There are many instances when students have one foot in an institution of learning and the other one at home, thinking about graduating soon so as to help with the economic upkeep of the homestead.
For this reason, coupled with the lure of other quicker paths to financial rewards, such students tend to choose what seem to be easier options - careers which, in their minds may prove fulfilling in the shortest possible period, but which, as we know, may not be very central to our economic challenges.
Accordingly, for these reasons, we must indeed emphasise that we need to put more effort into cultivating learners' interest, at school level, in such strategic subjects as mathematics and science, which are critical for the field of actuarial science.
I was pleased to hear that ASABA is currently attempting to respond to these challenges through the implementation of a number of programmes. These include addressing the matter of lack of role models in the field of maths and science, and attending to the mentorship programme, where students are paired with a qualified or student actuary, who serves as a guide around challenges the student faces, both technically and personally.
Equally, it is very encouraging that ASABA is addressing the challenge of coping with the workplace through the vacation work programme.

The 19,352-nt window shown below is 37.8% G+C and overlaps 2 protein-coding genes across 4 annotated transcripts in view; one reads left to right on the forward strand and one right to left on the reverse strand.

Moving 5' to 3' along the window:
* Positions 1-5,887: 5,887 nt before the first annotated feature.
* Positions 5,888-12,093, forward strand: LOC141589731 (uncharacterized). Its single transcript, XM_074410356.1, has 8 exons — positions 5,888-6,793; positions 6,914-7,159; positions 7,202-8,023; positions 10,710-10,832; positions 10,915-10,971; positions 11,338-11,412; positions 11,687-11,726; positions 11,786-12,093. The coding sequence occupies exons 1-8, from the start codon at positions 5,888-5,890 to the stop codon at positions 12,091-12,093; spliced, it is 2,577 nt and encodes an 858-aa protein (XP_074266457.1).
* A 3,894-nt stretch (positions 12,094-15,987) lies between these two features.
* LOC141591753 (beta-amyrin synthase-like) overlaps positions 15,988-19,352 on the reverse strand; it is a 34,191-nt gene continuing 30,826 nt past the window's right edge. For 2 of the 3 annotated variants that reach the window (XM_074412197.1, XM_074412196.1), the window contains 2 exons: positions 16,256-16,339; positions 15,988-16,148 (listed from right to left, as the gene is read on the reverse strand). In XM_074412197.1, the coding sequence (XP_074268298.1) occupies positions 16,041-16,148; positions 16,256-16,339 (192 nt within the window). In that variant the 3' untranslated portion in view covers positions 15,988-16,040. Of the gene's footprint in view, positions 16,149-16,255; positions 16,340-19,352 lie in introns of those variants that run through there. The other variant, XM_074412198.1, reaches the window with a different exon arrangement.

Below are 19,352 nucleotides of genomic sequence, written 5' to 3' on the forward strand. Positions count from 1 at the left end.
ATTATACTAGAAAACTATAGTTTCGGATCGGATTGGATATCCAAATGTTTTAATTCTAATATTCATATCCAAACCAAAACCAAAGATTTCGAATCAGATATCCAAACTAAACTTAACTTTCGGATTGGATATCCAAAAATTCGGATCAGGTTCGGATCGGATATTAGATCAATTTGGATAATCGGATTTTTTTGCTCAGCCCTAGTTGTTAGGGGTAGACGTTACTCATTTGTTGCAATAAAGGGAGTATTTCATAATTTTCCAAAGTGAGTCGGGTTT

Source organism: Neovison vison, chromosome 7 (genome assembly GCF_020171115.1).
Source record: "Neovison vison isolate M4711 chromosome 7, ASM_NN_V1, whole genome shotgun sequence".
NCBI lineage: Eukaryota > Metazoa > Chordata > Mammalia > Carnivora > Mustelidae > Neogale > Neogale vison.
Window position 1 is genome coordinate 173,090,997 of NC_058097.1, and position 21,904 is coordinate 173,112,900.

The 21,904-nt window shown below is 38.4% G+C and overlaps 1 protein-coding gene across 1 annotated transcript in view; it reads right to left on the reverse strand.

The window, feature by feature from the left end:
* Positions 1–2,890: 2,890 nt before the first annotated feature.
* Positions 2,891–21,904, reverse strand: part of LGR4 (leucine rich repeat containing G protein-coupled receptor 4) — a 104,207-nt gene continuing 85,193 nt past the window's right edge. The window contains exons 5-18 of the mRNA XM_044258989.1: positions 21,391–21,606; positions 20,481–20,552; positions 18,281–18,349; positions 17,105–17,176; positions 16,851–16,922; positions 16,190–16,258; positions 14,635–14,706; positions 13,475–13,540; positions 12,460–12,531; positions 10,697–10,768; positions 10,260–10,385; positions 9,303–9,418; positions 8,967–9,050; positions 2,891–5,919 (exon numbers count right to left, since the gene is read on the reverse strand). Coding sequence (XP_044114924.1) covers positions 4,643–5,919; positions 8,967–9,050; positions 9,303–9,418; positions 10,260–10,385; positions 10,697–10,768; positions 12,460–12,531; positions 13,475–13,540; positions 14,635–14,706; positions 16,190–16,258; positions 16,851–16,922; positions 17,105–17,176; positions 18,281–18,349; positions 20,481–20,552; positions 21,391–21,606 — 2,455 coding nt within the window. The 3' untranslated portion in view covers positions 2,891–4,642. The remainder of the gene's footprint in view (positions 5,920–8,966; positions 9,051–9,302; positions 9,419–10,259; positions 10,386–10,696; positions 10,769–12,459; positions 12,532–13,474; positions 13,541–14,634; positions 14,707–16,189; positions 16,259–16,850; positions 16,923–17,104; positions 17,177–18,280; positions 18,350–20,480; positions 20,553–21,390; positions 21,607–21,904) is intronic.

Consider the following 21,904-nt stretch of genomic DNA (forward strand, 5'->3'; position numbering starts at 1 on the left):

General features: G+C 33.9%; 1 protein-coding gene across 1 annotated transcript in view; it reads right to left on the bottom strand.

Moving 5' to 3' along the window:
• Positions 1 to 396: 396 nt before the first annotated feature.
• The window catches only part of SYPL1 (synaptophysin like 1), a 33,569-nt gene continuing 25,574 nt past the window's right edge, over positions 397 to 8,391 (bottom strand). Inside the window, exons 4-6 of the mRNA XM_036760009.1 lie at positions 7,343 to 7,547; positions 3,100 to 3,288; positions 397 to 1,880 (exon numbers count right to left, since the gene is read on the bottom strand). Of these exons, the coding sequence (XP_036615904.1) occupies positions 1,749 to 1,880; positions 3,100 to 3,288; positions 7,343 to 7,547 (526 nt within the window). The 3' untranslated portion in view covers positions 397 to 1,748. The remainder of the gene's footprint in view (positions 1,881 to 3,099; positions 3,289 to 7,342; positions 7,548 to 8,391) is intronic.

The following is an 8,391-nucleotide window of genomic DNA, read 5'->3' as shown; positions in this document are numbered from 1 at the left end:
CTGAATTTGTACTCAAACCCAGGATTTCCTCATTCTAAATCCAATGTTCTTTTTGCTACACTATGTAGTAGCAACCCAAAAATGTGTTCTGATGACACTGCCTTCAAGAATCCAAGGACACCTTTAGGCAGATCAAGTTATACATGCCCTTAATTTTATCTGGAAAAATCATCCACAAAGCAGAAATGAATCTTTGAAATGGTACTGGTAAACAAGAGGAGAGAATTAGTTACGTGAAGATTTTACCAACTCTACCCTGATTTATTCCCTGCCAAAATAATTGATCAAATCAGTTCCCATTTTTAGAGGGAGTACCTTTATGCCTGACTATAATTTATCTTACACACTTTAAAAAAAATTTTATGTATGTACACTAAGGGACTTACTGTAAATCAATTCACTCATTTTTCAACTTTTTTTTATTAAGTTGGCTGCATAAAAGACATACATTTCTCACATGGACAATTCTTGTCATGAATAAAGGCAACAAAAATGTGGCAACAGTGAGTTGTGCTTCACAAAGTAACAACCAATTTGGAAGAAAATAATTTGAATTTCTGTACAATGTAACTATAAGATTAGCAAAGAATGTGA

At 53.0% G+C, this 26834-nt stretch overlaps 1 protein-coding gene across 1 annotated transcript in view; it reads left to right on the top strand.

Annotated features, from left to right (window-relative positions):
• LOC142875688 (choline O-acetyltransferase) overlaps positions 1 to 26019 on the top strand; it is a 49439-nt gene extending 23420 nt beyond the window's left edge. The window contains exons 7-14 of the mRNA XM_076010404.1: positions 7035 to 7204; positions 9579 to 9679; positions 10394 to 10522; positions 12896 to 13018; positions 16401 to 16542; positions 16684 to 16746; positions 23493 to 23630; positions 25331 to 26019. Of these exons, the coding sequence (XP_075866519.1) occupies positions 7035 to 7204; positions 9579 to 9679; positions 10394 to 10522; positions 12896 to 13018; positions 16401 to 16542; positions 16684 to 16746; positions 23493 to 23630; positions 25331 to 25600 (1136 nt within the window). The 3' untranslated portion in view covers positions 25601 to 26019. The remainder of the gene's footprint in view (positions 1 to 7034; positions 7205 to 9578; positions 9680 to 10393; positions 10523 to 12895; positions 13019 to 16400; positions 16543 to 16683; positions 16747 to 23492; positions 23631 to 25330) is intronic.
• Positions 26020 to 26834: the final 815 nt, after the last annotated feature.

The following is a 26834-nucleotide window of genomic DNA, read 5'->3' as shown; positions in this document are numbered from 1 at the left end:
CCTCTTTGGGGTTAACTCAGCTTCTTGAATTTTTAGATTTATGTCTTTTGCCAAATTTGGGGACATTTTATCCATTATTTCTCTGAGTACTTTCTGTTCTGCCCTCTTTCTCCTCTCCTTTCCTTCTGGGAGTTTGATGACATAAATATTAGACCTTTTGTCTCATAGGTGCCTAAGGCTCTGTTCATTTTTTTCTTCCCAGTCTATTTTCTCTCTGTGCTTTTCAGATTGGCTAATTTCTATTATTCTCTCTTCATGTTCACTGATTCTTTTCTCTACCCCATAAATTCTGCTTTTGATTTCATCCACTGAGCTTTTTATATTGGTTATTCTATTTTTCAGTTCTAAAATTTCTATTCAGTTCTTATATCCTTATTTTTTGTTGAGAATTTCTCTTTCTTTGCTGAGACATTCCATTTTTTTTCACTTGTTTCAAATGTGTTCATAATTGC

Even more important, we must laud the partnership between ASABA and its corporate partners for placing students within companies during the vacation work period, thus providing them with an invaluable opportunity to apply their knowledge to actual life situations.
Perhaps more than in any other period in our country's history we need ASABA's vision, to develop a critical mass of black actuaries to serve the nation.
As government we would encourage more stakeholders to help build ASABA so that it continues to play a meaningful role in the development, reconstruction, growth and prosperity of the country we are all proud to call home.
Indeed, all us, government, business, workers and civil society, need to embrace this inspiring theme of ASABA - The Quest for Sustainable Transformation. This is exactly what our country needs. I wish you success in all your future work.